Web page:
Marine archeologists say that the ancient wreckage of a ship discovered in the seabed off the coast of Nagasaki, Japan, belongs to the ancient “lost fleet” of ships belonging to China’s 13th century Mongol ruler Kublai Khan, CNN reports.
Explorers found the 20-meter-long shipwreck by using ultra-sound equipment some 25 meters off the coast of Nagasaki. The team of researchers buried the ultra-sound sensors about a meter deep in the sandy earth beneath the sea. Archeologists believe the ship dates back to 1281, and was part of a 4,400-vessel fleet that China’s Mongol rulers during the Yuan Dynasty had employed as an invasion force. Read more.
MANHATTAN — Archaeologists helping to excavate the World Trade Center site have uncovered a second piece of the more than 200-year-old ship that was discovered there last summer.
The find, made last Friday, came as workers began digging up the east side of the construction area, which once housed the World Trade Center complex.
“We were expecting there to be something there,” said Michael Pappalardo, an archaeologist with engineering consultancy firm AKRF who was on hand for the unearthing. “But it was definitely exciting.”
“Now no more of these remains are on the site,” he added, explaining that the rest of the relevant area had already been excavated.
Archaeologists first noticed remnants of the ship — curved pieces of wood buried 25 feet below street level — last July and spent two weeks excavating the artifact, which turned out to be a 32-foot-long section of the boat’s hull. Read more.
TRENTON — Members of the Trenton Historical Society plan to stage a protest today outside the Statehouse to voice opposition to the plan to bury the Petty’s Run archaeological dig site.
The site’s excavation has revealed industrial buildings and artifacts dating back to Colonial times, but due to budgetary issues, operations at the dig, near the Statehous, have ceased, and the state has planned to fill it in.
Groups like the Trenton Historical Society have argued that the site could be stabilized and held until a time when funding is more readily available to continue the work without re-burying what has been excavated. (source)
The historic section of the capital of Barbados today became the Caribbean country’s first entry on the United Nations-managed World Heritage List after a committee of experts approved its inscription and that of two other sites.
The World Heritage Committee, meeting in Paris, said Bridgetown and its garrison deserved a place on the List, which is comprised of more than 900 cultural or natural sites around the world regarded as having outstanding universal value.
The UN Educational, Scientific and Cultural Organization (UNESCO) reported that the committee found the Bridgetown site — comprised of a well-preserved old town and a nearby military garrison — to be an outstanding example of British colonial architecture.
“With its serpentine urban layout, the property testifies to a different approach to colonial town planning compared to the Spanish and Dutch colonial cities o
f the region, which were built along a grid plan,” UNESCO said in a press statement. Read more.
SUMMERSIDE - An archaeological dig at a rare 18th century Acadian home near Port Hill has become somewhat of a race against the elements.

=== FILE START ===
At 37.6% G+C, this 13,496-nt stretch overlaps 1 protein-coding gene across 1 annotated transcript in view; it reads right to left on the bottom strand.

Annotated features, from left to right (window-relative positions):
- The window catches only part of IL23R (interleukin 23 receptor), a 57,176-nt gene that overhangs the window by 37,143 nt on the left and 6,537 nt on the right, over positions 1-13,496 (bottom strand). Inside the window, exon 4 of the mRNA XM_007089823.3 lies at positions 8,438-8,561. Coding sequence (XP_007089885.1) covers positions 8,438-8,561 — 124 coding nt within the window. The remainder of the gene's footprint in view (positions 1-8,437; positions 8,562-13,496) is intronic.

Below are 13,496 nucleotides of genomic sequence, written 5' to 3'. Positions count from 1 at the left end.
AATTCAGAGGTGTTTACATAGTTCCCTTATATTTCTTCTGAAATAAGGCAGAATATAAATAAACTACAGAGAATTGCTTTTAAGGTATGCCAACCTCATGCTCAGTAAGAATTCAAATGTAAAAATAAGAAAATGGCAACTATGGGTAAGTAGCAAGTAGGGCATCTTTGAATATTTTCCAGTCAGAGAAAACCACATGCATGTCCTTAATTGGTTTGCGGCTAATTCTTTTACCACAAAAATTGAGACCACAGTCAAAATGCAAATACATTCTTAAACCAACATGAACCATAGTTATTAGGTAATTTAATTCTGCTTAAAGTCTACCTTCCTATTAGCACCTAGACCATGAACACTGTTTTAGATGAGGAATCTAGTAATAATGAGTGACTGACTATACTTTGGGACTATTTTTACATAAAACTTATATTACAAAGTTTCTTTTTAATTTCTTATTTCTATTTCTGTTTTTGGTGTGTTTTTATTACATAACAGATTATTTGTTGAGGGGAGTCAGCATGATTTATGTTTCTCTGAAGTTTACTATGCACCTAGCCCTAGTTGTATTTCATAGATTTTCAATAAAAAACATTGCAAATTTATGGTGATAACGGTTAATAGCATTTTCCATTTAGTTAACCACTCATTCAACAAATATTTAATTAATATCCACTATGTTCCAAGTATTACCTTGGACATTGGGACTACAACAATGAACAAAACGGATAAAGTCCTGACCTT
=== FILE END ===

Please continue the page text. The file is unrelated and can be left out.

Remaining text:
Not that it seemed like anything more than a day at the beach for the small group digging there earlier this week.
The site is located at Low Point, along the shores of Malpeque Bay. But the picturesque location masks the fact that erosion has taken a toll on the historical goldmine.
“Erosion is an issue all over the Island and, since these Acadian sites are often coastal, it’s a big concern for us,” said Dr. Helen Kristmanson, director of archaeology for the Province. Read more.
When archaeologist William Kelso began digging at Jamestown in 1994, few historians gave him much chance of finding the long-lost English fort of 1607.
Most believed the pioneering outpost had disappeared into the James River by the 1800s. Some noted that Kelso himself was among several luckless archaeologists who had probed the site before and come away empty handed.
But 17 years after first sinking their shovels into the soil, Kelso and his team have not only found the “Holy Grail” of American archaeology but also rewritten the story of the nation’s first permanent English settlement. Read more.
AN ARCHAEOLOGICAL dig under way in Chester’s Grosvenor Park may find previously unknown buildings associated with a great mansion house that was destroyed in the Civil War in the 17th century.
Experts from Cheshire West and Chester Council’s Historic Environment Team and University of Chester second year archaeology students may also find part of a Roman road to the nearby amphitheatre.
Simon Ward, principal archaeologist for Cheshire West and Chester Council and director of the dig, said: “It has been great to get back to digging with the students again.
“We are looking forward to a fruitful and exciting season expanding our knowledge of this interesting part of Chester close to the Roman Amphitheatre and Chester’s original cathedral St John’s Church.” Read more.
MYSORE: Even a decade after the CBI closed the case, nobody knows the whereabouts of Tipu Sultan’s historic golden sword he used to attack Capt. Woodhall who reportedly choked all his escape routes. Tipu also flaunted it as a war trophy. Neither officials of the Archaeological Survey of India (ASI) nor state archaeology department have a clue.
In 1985, CBI officials led by former state DGP Sreekumar in the guise of an Arab businessmen interested in buying the sword lured people who possessed this sword and seized it along with other antiques which included gold palm leaves manuscripts and other artefacts belongings to Tipu Sultan. The World Kannada Meet at Belgaum which concluded on Sunday invoked memories of the sword. Read more.